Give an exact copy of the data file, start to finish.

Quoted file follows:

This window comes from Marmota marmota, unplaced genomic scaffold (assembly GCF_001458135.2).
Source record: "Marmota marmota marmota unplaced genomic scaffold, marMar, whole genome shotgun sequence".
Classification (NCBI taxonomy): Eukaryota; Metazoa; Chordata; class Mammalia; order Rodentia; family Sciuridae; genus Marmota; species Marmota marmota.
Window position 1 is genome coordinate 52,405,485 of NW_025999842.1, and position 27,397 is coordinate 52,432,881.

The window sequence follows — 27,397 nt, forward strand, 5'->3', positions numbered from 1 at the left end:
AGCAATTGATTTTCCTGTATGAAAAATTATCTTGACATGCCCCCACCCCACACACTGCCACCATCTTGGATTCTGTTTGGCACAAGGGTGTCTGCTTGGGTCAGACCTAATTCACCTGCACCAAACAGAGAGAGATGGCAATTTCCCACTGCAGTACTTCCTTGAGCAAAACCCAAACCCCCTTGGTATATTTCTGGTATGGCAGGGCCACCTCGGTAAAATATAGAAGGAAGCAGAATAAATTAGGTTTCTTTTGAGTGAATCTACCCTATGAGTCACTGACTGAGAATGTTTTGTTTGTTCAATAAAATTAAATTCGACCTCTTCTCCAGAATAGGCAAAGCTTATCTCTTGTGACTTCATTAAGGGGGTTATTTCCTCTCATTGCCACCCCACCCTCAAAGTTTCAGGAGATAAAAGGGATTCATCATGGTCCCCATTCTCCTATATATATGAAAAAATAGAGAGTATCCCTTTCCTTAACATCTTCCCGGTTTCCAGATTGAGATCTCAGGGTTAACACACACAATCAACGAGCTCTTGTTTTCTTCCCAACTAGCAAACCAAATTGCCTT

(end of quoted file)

This window comes from Marmota marmota, unplaced genomic scaffold (assembly GCF_001458135.2).
Source record: "Marmota marmota marmota unplaced genomic scaffold, marMar, whole genome shotgun sequence".
Classification (NCBI taxonomy): Eukaryota; Metazoa; Chordata; class Mammalia; order Rodentia; family Sciuridae; genus Marmota; species Marmota marmota.
Window position 1 is genome coordinate 52,405,485 of NW_025999842.1, and position 27,397 is coordinate 52,432,881.

The window sequence follows — 27,397 nt, forward strand, 5'->3', positions numbered from 1 at the left end:
AGCAATTGATTTTCCTGTATGAAAAATTATCTTGACATGCCCCCACCCCACACACTGCCACCATCTTGGATTCTGTTTGGCACAAGGGTGTCTGCTTGGGTCAGACCTAATTCACCTGCACCAAACAGAGAGAGATGGCAATTTCCCACTGCAGTACTTCCTTGAGCAAAACCCAAACCCCCTTGGTATATTTCTGGTATGGCAGGGCCACCTCGGTAAAATATAGAAGGAAGCAGAATAAATTAGGTTTCTTTTGAGTGAATCTACCCTATGAGTCACTGACTGAGAATGTTTTGTTTGTTCAATAAAATTAAATTCGACCTCTTCTCCAGAATAGGCAAAGCTTATCTCTTGTGACTTCATTAAGGGGGTTATTTCCTCTCATTGCCACCCCACCCTCAAAGTTTCAGGAGATAAAAGGGATTCATCATGGTCCCCATTCTCCTATATATATGAAAAAATAGAGAGTATCCCTTTCCTTAACATCTTCCCGGTTTCCAGATTGAGATCTCAGGGTTAACACACACAATCAACGAGCTCTTGTTTTCTTCCCAACTAGCAAACCAAATTGCCTT